12. The apparatus of claim 11, wherein said set of visual identifiers comprises a plurality of different colors.

13. The apparatus of claim 11, wherein said set of visual identifiers comprises a plurality of distinguishable images.

14. The apparatus of claim 11, wherein said selector mechanism comprises a housing or a turn knob configured to be rotated to select said one of said visual identifiers.

15. The apparatus of claim 11, wherein said selector mechanism comprises a sliding actuator.

16. The apparatus of claim 11 further comprising a communication mechanism for transmitting information representative of said selected visual identifier over the network to a network management application.

17. The apparatus of claim 16, wherein said information includes a visual representation of said selected visual identifier, said visual representation being configured for display.

18. The apparatus of claim 11, further comprising a notification mechanism for providing a failure notification indicative of said selected visual identifier already being in use in the network.

19. The apparatus of claim 18, wherein said notification mechanism is configured to provide a success notification indicative of said selected visual identifier being available in the network.

20. The apparatus of claim 19, wherein said failure notification and said success notification comprise distinguishable sound or light patterns.

21. A method of introducing a network device into a network, the method comprising: providing a visual identifier device, said visual identifier device offering a set of visual identifiers from which one of said visual identifiers may be selected to be assigned to the network device; recognizing said selected visual identifier and associating it with the network device; determining whether said selected visual identifier is already in use by another network device of the network; and providing a failure notification and an opportunity to select another one of said visual identifiers if it is determined that said selected visual identifier is already in use.

22. The method of claim 21, wherein said one of said visual identifiers may be selected by manipulating a selector mechanism of said visual identifier device.

23. The method of claim 21, wherein said determining step includes: sending a message over the network, said message including information representative of said selected visual identifier; and comparing said information with said visual identifiers being used by other network devices of the network.

24. The method of claim 21, further comprising providing a success notification to the network operator if it is determined that said selected visual identifier is available.

25. The method of claim 24, wherein said failure notification and said success notification are provided in the form of distinguishable sound or light patterns.

26. The method of claim 21, further comprising displaying a visual representation of said selected visual identifier on a network management display.

Description:

FIELD

This disclosure relates to network management using visual identifiers.

BACKGROUND OF THE INVENTION

Communication networks typically include network devices configured to communicate with each other by sending messages over links. Each device of a network is assigned an address (e.g., an Internet protocol [“IP”] address), which is used to identify the device within the network. When a device is added to a network, a network operator typically assigns the device an address that is distinct within the network.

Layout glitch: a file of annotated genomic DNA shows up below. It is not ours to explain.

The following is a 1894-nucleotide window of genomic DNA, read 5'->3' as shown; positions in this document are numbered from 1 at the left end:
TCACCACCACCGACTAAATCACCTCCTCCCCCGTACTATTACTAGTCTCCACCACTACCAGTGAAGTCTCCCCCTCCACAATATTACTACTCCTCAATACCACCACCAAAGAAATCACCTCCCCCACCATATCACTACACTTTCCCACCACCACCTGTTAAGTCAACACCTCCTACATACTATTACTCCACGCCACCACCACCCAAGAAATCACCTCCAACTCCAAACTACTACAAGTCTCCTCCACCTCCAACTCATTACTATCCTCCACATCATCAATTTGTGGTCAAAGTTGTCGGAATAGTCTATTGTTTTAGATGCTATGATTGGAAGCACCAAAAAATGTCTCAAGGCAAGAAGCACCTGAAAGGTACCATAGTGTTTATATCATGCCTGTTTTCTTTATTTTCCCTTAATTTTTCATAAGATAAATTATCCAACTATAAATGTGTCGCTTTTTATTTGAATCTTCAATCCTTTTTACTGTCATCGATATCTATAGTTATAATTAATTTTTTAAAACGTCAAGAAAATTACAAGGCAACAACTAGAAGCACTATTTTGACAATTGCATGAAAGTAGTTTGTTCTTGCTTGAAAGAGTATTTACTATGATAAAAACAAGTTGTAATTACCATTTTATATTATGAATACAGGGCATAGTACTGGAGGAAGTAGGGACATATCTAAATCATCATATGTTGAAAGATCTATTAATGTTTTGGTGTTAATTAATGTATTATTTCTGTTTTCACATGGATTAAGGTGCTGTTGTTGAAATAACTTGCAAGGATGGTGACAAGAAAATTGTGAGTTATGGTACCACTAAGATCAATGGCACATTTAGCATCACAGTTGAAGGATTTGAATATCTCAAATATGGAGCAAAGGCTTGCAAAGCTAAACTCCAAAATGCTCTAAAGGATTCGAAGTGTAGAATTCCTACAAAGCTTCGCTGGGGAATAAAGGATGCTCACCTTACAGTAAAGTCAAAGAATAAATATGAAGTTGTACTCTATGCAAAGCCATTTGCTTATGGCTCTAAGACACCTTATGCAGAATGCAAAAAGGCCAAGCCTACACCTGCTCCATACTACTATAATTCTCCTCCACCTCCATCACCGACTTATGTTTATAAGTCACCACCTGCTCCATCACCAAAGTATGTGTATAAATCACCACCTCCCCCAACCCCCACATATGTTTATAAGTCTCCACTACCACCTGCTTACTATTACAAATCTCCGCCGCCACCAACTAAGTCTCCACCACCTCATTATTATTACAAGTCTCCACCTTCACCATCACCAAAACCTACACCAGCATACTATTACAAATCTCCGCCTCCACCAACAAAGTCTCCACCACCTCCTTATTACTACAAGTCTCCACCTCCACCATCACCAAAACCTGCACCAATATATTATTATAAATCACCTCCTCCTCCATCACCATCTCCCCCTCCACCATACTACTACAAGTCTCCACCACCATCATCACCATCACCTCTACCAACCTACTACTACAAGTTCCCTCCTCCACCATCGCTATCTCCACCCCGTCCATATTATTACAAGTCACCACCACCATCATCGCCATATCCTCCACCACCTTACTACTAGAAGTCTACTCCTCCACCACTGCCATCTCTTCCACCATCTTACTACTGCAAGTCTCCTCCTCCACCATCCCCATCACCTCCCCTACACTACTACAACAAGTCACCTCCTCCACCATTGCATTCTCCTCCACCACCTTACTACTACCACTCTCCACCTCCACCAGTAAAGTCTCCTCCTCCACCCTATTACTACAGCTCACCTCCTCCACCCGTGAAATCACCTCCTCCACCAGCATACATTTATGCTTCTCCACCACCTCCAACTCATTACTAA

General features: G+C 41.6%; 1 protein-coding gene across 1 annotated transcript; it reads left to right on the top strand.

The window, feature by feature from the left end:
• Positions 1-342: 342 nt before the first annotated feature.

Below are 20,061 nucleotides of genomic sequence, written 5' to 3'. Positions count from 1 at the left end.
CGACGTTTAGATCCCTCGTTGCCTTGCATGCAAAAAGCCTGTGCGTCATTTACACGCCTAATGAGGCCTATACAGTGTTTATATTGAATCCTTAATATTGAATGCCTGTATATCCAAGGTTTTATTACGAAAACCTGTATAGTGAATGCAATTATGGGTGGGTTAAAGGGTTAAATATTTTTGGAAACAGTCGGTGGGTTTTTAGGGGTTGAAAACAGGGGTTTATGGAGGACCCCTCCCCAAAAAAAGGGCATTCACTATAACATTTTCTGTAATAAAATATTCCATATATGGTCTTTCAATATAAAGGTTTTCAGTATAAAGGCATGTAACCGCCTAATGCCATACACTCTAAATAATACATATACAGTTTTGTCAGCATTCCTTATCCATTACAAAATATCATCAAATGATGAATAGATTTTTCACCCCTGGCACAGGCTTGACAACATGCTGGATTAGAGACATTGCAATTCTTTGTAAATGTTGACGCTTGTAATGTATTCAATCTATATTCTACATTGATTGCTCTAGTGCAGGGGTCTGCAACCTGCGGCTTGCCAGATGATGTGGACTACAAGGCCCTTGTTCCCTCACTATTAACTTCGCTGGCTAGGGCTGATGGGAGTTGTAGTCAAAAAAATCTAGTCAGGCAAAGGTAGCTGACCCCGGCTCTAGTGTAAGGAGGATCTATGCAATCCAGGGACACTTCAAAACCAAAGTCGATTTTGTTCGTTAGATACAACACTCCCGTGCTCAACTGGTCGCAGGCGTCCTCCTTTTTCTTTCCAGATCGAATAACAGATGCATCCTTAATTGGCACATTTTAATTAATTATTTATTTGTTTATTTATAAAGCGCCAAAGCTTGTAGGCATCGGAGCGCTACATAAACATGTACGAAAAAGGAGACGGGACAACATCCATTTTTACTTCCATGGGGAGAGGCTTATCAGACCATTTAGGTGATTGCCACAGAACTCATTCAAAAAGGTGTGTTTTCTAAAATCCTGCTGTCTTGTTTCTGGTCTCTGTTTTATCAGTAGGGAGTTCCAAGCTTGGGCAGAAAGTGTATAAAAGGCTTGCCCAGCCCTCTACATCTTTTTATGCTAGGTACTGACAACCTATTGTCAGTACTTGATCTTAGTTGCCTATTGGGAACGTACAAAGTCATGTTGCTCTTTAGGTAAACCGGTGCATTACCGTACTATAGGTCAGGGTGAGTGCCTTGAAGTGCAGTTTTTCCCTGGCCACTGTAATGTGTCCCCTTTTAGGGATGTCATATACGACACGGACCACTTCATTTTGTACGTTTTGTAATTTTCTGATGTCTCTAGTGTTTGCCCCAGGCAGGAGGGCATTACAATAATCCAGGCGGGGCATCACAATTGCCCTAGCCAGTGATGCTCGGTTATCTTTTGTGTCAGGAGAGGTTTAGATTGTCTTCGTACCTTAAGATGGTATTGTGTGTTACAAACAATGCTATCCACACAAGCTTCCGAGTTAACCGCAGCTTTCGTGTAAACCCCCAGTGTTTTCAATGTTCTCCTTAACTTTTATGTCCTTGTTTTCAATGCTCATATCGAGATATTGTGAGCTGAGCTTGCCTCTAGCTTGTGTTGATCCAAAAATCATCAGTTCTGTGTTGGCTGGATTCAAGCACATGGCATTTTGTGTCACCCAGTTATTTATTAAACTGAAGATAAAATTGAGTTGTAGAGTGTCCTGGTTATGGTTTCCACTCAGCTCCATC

With conventional network management techniques, it is somewhat inconvenient to introduce a new device into a network because a network operator must choose and assign a unique address. The network operator often must select an address and take the time to verify that the selected address is not already assigned to another network device.

Once addresses are assigned to network devices, network operators use the addresses to locate the devices for purposes of network management and maintenance. For example, if a network device encounters a problem (e.g., power failure), the network operator may be notified of the failure and be provided the address of the particular device that failed. The network operator will then use the address assigned to the device to locate and service the device.

Unfortunately, addresses of network devices typically come in formats that are not conducive for locating the devices in a network. This is especially true for networks that include identical or similar devices (e.g., printers of the same model). To illustrate, when a network operator receives notification of a network problem, the address corresponding to the problem device is usually provided to the network operator. This may be accomplished by displaying the address of the problem device on a computer screen used by the network operator. However, it is not easy for the network operator to associate traditional addresses shown on a display with the actual physical devices of a network, particularly when numeric IP addresses are used to identify the devices. Because of the inconvenience of traditional addressing schemes, many network operators have resorted to physically writing the addresses on network devices. For example, it is not uncommon to see IP addresses scribbled on the housings of network devices such as printers and workstations.